How can I get Medicare
coverage for DME?
You must have your doctor prescribe the equipment for you and certify that it is medically necessary in order to get Medicare coverage. Your doctor must complete the DME Medical Necessity form. You may obtain this form from your physician or from your local Medicare office. This form must be submitted to Medicare along with your DME claim. DME suppliers, rather than the beneficiaries, must submit the claims paperwork to Medicare.


How much will Medicare Pay?
Medicare determines the maximum rate it will consider for payment for each piece of DME, known as the "approved amount." Medicare then pays 80% of that approved amount.


Your Rights to Durable Medical Equipment


Will Medicare pay for the DME all at once?
Medicare will not pay for the purchase of DME valued at over $150 all at once. Instead, Medicare makes monthly rental payments during the period of medical need. These payments usually equal 10% of the purchase price of the DME and may not exceed a period of 15 months. After 15 months of continuous rental, a beneficiary is considered to own the equipment. Medicare will not pay for the purchase of DME valued at over $150 all at once. Instead, Medicare makes monthly rental payments during the period of medical need. These payments usually equal 10% of the purchase price of the DME and may not exceed a period of 15 months. After 15 months of continuous rental, a beneficiary is considered to own the equipment.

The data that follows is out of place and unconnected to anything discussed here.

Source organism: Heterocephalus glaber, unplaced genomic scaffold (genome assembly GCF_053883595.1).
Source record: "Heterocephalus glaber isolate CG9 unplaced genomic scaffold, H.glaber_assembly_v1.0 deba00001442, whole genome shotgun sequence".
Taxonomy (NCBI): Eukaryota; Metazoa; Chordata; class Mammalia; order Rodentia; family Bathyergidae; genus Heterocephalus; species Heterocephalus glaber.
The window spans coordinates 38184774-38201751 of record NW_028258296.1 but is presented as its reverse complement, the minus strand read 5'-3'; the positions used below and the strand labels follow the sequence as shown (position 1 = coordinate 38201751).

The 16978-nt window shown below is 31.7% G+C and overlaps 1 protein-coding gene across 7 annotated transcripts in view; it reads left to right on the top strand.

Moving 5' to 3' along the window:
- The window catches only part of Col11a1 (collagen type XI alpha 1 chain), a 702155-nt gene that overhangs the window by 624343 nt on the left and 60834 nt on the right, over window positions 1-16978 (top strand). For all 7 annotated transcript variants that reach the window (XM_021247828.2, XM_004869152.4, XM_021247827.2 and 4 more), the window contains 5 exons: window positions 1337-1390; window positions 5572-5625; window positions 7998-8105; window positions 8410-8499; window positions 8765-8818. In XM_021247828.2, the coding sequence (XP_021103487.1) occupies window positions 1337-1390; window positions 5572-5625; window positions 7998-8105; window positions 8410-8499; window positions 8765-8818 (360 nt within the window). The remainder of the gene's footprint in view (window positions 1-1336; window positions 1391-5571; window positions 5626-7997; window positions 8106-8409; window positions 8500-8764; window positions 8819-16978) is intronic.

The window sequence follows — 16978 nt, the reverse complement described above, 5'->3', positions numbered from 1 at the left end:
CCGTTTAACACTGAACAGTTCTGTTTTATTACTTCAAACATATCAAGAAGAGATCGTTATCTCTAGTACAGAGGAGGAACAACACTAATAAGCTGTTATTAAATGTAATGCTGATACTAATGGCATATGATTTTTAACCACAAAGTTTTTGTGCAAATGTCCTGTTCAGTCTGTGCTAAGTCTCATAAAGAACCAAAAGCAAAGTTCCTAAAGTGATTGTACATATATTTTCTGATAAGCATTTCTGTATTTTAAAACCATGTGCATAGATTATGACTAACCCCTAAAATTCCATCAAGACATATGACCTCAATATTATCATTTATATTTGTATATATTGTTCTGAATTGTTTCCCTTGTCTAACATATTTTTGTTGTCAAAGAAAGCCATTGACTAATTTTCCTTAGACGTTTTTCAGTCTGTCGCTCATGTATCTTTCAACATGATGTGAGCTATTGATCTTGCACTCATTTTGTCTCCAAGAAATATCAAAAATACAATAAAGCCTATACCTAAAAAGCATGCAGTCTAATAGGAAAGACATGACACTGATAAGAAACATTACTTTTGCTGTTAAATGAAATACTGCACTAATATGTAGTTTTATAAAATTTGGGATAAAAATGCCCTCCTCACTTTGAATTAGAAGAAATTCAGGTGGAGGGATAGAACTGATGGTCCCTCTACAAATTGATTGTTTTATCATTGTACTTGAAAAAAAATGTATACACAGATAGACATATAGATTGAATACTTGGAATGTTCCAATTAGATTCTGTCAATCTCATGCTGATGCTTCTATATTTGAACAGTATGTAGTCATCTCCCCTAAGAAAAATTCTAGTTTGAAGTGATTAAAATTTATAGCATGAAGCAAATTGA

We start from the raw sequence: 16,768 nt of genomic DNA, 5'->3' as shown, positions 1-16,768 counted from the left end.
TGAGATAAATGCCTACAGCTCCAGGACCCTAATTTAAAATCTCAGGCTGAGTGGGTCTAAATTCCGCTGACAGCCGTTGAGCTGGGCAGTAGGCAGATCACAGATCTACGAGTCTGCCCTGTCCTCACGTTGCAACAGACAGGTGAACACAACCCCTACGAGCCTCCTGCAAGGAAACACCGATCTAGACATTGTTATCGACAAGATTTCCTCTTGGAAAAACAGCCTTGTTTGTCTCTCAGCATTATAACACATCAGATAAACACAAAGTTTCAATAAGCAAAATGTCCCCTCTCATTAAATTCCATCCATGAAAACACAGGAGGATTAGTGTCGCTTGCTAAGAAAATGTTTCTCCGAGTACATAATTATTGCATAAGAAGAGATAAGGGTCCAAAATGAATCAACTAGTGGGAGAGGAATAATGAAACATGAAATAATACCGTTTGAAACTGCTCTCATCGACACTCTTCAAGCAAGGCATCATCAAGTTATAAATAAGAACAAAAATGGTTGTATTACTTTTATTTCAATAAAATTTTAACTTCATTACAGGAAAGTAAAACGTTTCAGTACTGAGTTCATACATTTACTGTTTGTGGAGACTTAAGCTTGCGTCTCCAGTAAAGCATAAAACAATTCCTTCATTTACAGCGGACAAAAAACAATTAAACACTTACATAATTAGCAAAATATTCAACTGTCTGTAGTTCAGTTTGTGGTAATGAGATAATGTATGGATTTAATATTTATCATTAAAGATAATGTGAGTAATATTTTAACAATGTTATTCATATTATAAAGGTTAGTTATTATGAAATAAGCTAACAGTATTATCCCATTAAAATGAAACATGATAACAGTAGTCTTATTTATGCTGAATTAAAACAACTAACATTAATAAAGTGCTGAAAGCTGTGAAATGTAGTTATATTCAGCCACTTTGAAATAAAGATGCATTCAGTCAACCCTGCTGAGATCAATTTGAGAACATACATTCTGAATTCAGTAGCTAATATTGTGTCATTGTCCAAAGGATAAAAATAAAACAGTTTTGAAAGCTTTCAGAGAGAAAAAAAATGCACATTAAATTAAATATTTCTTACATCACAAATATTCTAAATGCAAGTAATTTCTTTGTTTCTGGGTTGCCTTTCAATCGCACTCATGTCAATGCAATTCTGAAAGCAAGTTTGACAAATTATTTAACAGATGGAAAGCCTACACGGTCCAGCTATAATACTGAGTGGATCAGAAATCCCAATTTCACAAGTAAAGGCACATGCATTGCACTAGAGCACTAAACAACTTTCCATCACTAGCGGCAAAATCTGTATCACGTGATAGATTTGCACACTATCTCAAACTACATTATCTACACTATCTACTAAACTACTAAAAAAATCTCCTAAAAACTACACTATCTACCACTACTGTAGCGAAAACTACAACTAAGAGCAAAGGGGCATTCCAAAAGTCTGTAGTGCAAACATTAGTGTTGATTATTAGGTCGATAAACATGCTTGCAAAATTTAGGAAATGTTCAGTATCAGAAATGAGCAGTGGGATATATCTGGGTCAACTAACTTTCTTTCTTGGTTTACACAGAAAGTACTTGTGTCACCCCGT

Will Medicare pay for the repair and maintenance
of DME equipment?
Medicare will pay for the repair of DME to make it serviceable. However, if the repair expense exceeds the expense of purchasing a replacement, Medicare will not pay the excess. Routine periodic servicing of DME is not covered by Medicare.


What if Medicare denies payment for my claim or I
disagree with the amount Medicare will pay for my claim?